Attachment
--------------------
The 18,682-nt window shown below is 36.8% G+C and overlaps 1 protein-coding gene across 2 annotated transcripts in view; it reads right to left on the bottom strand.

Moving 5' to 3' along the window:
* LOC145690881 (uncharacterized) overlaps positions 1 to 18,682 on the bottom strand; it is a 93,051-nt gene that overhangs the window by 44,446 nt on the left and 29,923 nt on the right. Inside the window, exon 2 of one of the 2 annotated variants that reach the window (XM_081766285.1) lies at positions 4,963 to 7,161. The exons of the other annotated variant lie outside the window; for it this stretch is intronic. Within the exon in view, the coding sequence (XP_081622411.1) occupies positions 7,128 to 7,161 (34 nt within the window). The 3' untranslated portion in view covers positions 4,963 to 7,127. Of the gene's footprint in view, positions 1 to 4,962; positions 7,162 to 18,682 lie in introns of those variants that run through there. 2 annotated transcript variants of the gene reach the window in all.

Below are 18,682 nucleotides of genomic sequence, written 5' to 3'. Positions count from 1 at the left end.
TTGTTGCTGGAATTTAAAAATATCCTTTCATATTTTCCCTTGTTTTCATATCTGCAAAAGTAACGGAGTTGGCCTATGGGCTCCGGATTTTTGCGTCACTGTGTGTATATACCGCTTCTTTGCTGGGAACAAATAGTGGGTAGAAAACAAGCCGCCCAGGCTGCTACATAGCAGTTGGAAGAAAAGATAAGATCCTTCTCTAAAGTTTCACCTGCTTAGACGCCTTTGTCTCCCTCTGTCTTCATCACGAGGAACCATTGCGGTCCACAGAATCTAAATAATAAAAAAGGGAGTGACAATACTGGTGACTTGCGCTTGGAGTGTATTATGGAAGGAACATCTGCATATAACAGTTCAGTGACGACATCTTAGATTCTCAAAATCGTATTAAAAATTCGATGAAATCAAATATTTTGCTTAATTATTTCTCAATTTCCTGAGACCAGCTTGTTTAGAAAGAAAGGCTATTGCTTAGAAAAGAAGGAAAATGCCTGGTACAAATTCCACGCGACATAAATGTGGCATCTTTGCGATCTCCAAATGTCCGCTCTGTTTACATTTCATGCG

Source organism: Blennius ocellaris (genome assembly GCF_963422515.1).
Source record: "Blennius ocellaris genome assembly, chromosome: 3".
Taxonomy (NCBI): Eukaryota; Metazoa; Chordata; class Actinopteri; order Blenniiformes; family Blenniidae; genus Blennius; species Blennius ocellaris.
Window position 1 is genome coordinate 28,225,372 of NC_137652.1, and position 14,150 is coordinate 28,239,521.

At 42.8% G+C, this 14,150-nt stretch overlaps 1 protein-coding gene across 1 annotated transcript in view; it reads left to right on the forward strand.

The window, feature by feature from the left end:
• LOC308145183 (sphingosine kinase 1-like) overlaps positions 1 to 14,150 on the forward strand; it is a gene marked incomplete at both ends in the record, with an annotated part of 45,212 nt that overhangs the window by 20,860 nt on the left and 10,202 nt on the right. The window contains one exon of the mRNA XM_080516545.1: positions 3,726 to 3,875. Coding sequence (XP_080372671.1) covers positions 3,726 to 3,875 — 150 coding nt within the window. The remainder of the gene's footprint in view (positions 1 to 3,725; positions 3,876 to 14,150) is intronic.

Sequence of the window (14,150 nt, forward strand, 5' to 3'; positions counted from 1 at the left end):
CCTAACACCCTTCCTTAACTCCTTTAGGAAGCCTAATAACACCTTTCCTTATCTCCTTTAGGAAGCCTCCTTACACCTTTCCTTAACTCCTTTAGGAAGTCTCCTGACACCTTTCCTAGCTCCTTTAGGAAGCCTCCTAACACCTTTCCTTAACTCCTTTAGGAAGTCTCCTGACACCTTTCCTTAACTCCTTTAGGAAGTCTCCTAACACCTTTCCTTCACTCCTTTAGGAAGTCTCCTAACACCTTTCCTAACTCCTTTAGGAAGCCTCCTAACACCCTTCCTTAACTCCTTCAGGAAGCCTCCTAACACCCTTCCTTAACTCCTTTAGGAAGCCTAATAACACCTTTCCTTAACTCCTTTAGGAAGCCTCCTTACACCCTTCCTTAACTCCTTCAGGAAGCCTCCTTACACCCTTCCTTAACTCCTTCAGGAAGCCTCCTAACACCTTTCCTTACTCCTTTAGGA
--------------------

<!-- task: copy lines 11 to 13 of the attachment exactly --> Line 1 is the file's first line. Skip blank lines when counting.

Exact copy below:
The window, feature by feature from the left end:
• LOC308145183 (sphingosine kinase 1-like) overlaps positions 1 to 14,150 on the forward strand; it is a gene marked incomplete at both ends in the record, with an annotated part of 45,212 nt that overhangs the window by 20,860 nt on the left and 10,202 nt on the right. The window contains one exon of the mRNA XM_080516545.1: positions 3,726 to 3,875. Coding sequence (XP_080372671.1) covers positions 3,726 to 3,875 — 150 coding nt within the window. The remainder of the gene's footprint in view (positions 1 to 3,725; positions 3,876 to 14,150) is intronic.

Sequence of the window (14,150 nt, forward strand, 5' to 3'; positions counted from 1 at the left end):